DADE CITY — A proposed map of new County Commission districts passed its first hurdle on Oct. 12 as members voted to move a map forward to a Dec. 7 public hearing in New Port Richey.
Redistricting is based on the county’s population in April 2020, and County Administrator Dan Biles said the number that the U.S. Census provided, 561,891, was a snapshot during the start of the COVID pandemic, but that’s what they had to work with.
“I think we all realize that was week three of the pandemic, before we started setting sales records,” he said. “I’m not sure I’m comfortable with that number, but that’s the number published by the U.S. Census. It is what it is.”
Commissioner Kathryn Starkey remarked that the actual number today might be around 660,000.
Biles said that after consulting with the commissioners, four proposed maps were made.
Then he showed what he called his preferred map, a compromise “Option One,” based on commissioners’ input “as best we could.” The map follows major arterial roads and balances population, making a few changes to the districts.
The population difference between the largest and smallest district is less than 2% with this option, Biles said.
“This is the one we tried to build based on all the feedback we got from the board initially from the whole board. We took your input, kind of mixed it up into a blender and kind of came out with this,” he said. “I know it’s not necessarily perfect, but it’s what we could do to best balance the population across the county based on the feedback you gave us.”
Also, Biles added, he tried to make it as easy as possible for commissioners to explain the boundaries to the public.
Commissioner Jack Mariano noted that he wanted some neighborhoods to stay in his district because he’s spent a lot of time working on water issues. “I don’t mind taking the extra population,” he said.
Biles said that specific tweaks can be made.
Commission Chairman Ron Oakley said he tries to help citizens of the county, no matter what district they live in. “You can still do that across lines,” he told Mariano.
Biles said he wanted to go through the other options, and also hear from the school district, because in 2011 everyone adopted the same district map, which isn’t necessarily required but makes things easier.
Now that’s changed. “One of our school board members has been cut out of district 4 and now is in district 3,” said Ray Gadd, Assistant Superintendent for Administration and Operations at the Pasco County School Board. Now the school board will have to do its own districts, and they might be very different from the commission districts.
Commissioner Mike Moore said he liked the map so much, he didn’t need to see the others and made a motion to approve the first one for a public hearing.
After Commissioner Christina Fitzpatrick was assured that tweaks to the map would be considered, the vote in favor was 5-0 of putting the map out for a public hearing.
Gadd said it was an unfortunate decision because it means the school districts and county commission districts will be different.
The commission and the school board did meet in August 2011, he said, and noted that then-Superintendent Kurt Browning had suggested combining the districts so both maps were the same.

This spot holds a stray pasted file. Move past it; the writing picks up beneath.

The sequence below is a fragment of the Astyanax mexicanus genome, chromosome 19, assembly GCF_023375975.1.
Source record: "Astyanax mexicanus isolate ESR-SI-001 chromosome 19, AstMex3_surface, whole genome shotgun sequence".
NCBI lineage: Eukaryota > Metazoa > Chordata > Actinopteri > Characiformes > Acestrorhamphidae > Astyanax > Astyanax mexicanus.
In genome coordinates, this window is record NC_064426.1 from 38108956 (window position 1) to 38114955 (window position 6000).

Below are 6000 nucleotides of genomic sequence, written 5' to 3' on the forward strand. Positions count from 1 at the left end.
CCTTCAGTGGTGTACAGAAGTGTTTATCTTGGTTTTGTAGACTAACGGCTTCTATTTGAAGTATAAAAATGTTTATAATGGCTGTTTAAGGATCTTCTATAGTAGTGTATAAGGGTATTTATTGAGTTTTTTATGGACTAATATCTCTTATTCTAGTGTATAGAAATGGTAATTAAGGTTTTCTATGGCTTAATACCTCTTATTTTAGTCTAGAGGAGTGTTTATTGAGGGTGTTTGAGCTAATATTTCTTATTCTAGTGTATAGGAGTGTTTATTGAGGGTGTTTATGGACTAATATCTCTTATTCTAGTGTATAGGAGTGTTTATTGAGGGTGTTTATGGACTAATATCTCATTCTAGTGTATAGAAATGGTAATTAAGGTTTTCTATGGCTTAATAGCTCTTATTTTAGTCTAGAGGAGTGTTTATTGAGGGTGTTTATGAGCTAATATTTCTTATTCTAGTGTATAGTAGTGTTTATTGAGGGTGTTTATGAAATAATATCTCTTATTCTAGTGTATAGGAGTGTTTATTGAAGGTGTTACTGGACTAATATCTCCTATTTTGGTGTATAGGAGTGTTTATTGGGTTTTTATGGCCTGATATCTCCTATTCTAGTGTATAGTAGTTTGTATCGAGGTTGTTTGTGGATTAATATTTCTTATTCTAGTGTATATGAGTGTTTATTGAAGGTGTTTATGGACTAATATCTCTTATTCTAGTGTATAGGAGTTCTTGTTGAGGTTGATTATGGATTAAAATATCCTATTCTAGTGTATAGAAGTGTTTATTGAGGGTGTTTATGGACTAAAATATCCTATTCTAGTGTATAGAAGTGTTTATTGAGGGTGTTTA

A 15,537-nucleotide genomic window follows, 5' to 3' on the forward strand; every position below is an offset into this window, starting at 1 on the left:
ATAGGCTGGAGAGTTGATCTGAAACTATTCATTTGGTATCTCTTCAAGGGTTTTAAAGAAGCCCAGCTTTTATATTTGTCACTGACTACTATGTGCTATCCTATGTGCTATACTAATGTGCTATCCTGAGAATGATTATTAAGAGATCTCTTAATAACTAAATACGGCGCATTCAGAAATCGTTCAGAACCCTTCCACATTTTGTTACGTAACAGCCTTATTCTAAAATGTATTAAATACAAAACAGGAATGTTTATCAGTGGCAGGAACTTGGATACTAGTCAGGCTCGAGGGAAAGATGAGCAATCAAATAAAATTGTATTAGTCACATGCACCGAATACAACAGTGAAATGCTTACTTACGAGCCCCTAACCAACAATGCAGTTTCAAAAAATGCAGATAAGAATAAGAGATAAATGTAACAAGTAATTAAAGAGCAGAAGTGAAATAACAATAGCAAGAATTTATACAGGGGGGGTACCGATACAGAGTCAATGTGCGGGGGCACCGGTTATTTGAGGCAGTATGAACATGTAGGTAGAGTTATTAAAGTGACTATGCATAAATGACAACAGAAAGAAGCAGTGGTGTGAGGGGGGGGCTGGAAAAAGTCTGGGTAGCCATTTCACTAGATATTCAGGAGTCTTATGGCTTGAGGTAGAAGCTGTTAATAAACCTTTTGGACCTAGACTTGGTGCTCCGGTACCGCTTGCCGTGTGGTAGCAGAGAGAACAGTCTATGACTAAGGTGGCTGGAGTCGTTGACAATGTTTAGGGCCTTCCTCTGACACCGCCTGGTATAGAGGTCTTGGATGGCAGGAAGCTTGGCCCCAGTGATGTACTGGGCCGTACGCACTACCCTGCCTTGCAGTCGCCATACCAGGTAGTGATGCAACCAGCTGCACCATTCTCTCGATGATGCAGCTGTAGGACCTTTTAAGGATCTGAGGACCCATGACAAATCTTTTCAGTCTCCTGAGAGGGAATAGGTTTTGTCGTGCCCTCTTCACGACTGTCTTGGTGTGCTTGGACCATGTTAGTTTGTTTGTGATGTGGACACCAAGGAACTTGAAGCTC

“I was hoping to have some discussion on that so our staff could meet at least one time in the spirit of cooperation, but you’ve already made that call and I think it’s unfortunate that the school board and the county didn’t meet to discuss this issue prior to that decision being made,” he said.
Gadd said none of the school board members have seen the maps. They might adjust them and adopt them for their own districts, but he said he didn’t know how they would react.
Mariano said the changes are pretty simple and if the school board wanted another meeting with the commission, that could be done, but time was critical. The board member wouldn’t be carved out, he said, with a small adjustment.
Finally, Biles said the next public hearing on the map should be held in New Port Richey and not Dade City. That passed 5-0.
In other action
• Bill Cronin of the Pasco County Economic Development Corp. gave a progress report on the EDC and its work. Business recruitment is going well, he said, with seven recruitments, 1,087 jobs and a $247.9 million capital investment in the quarter. The website is doing well, with 89% of website users new to the site. In addition, Cronin said, there will be a trade mission to Germany in November. Starkey pointed out that there has been an exchange program for students for many years, and Pasco students have gone to Germany to intern at a Mercedes plant, and German exchange students have come to River Ridge High School.
• Starkey said she has noticed a preponderance of used car lots popping up in her district, and said she wanted a moratorium on used car lots or something done about them through code enforcement. “It’s just unbelievable how they pop up,” she said, and some have more cars in their inventory than they are supposed to. Nectarios Pittos, director of planning and development for the county, said it’s an enforcement issue. “I just want it as easy as possible and as enforceable as possible to stop it,” Starkey said.
• County attorney Jeffrey Steinsnyder said the county has lost its case against the Vizzi family over a skeet shooting range on their property, and now must negotiate legal fees. “We are preempted from regulating the use,” he said, because while the county can regulate formal ranges, the court felt theirs was not a formal range.
• The commission approved an expenditure of nearly $2.3 million for “as-needed services to address the county’s legal needs” on the consent agenda.